Tackling your debt will not only reduce stress in your life, it will increase the amount of money you have for saving and other planned expenses.
Many people feel as if they will never be out of debt, and are tempted by credit card offers with low introductory rates or an ad urging debt consolidation into one easy payment. If you feel like you’re on the debt treadmill with no way of getting off, you should know there is a better way.
Understand the costs of credit card debt:
If you had 3 credit cards with an average interest rate of 16% and a balance of $7,700.
What would happen if you made only minimum monthly payments?
It would take you 28 years and 2 months to pay it off.
On $7,700 you would pay $20,600 in interest for a total of $28,300!
Consider the following…You may be too deep in debt if:
- Your mortgage purchasing power is limited because of debt.
- You often borrow from one lender to pay another.
- You use more than 20% of your take home pay, excluding housing costs, to pay-off your loans.
- You need to take out loans or use credit cards to pay for regular living expenses.
- You can’t keep up with your monthly utility payments and other bills.
Perhaps you’ve heard ads encouraging you to consolidate all of your debts into one easy payment, telling you this is the way to get rid of your debt. Before you take that road, there are some important questions you should ask.
What’s the rate of a debt consolidation loan? It may only be one rate, but if it is higher than your other rates, that’s no bargain.
Is the interest rate adjustable? Perhaps it’s a good rate now, but where will it be in a year or two from now?
What is the term of the loan? How long will it take you to pay it off? Will it take longer to pay off than if you paid the individual debts on your own? If so, you’ll be paying more interest over the long term.
Are there prepayment penalties? If you’d like to pay off the loan early to save yourself some of the interest, will you have to pay a fee?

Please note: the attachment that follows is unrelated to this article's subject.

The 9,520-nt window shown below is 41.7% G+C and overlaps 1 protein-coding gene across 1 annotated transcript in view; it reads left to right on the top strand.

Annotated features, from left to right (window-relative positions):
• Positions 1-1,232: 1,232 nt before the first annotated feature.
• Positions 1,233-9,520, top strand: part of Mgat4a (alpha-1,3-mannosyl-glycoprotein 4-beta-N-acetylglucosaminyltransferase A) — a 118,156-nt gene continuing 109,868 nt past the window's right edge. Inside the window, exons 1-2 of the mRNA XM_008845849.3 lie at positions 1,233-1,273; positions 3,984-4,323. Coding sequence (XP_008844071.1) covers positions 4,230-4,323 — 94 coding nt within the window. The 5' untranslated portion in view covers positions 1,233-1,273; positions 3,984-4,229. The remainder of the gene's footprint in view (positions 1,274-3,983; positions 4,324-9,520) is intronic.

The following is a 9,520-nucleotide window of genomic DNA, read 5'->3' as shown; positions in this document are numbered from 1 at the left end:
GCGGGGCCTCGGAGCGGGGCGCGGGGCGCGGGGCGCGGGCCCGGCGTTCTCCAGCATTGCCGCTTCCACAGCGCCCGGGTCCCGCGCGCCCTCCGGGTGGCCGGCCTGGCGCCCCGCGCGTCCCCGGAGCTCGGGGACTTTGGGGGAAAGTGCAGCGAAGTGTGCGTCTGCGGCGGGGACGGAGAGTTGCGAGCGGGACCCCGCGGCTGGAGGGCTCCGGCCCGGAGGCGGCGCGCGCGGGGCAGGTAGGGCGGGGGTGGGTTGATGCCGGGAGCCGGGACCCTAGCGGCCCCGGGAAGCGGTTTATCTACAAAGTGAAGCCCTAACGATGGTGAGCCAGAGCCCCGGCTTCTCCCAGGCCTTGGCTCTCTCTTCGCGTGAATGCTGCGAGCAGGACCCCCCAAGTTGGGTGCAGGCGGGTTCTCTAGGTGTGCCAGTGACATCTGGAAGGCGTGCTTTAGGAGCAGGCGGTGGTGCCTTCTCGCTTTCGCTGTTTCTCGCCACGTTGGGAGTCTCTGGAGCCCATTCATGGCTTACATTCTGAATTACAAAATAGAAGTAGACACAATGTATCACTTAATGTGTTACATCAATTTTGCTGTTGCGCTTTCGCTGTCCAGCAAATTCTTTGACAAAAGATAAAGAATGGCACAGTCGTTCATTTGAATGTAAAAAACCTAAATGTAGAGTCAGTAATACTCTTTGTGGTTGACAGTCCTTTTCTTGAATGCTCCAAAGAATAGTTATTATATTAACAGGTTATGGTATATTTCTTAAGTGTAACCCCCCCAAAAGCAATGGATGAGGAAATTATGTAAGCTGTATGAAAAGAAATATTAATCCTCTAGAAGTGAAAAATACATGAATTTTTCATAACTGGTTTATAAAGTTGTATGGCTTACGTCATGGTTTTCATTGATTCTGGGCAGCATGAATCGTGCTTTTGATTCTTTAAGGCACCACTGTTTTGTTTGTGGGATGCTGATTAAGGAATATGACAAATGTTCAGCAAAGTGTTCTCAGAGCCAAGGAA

What are the terms and cost of the loan? Study them carefully, do they really benefit you?
Does it fix the problem or extend it? Are you locking yourself into a situation where you will be forced to pay more interest over a longer period of time, which would extend the debt?
There is a better way! Power Pay is a no-nonsense way to reduce your debt and your stress along with it.
When you power pay your debt away, you focus on paying down one debt at a time while making minimum payments on all the others.
- First free up whatever additional money you can from your budget. This is your initial power pay amount.
- Focus on paying down one debt at a time. What works for you: shortest term, highest interest rate, or the debts identified by the housing counselor that would help you increase your purchasing power? Use that additional power pay amount to pay down that debt event faster.
- Don’t forget to continue making minimum payments (or what you can afford to pay above the minimum) on your other obligations!
- When your first debt is paid off, take one month to build in a reward by using the extra cash for savings or a treat for yourself. Celebrate the fact that you paid off one debt you deserve it (but don’t go overboard)!
- Now focus on the next debt. Use your initial power pay amount plus the minimum amount you were paying on the first debt as your new power pay amount.
- Remembering your goals along the way will help keep you motivated.
- Be cautious and thoughtful about adding new debt as it will extend the time it will take you to pay off all debts.